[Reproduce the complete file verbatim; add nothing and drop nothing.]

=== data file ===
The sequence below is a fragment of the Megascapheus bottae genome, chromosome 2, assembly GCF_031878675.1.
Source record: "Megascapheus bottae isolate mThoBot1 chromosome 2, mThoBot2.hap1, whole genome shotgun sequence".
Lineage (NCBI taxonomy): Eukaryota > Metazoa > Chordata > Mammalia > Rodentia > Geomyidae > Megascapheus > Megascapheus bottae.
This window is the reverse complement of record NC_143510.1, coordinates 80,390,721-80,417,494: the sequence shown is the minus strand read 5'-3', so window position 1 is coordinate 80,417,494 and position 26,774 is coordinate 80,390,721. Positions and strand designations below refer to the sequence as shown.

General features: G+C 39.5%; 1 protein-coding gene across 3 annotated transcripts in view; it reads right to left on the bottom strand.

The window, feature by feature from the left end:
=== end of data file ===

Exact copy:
The sequence below is a fragment of the Megascapheus bottae genome, chromosome 2, assembly GCF_031878675.1.
Source record: "Megascapheus bottae isolate mThoBot1 chromosome 2, mThoBot2.hap1, whole genome shotgun sequence".
Lineage (NCBI taxonomy): Eukaryota > Metazoa > Chordata > Mammalia > Rodentia > Geomyidae > Megascapheus > Megascapheus bottae.
This window is the reverse complement of record NC_143510.1, coordinates 80,390,721-80,417,494: the sequence shown is the minus strand read 5'-3', so window position 1 is coordinate 80,417,494 and position 26,774 is coordinate 80,390,721. Positions and strand designations below refer to the sequence as shown.

General features: G+C 39.5%; 1 protein-coding gene across 3 annotated transcripts in view; it reads right to left on the bottom strand.

The window, feature by feature from the left end: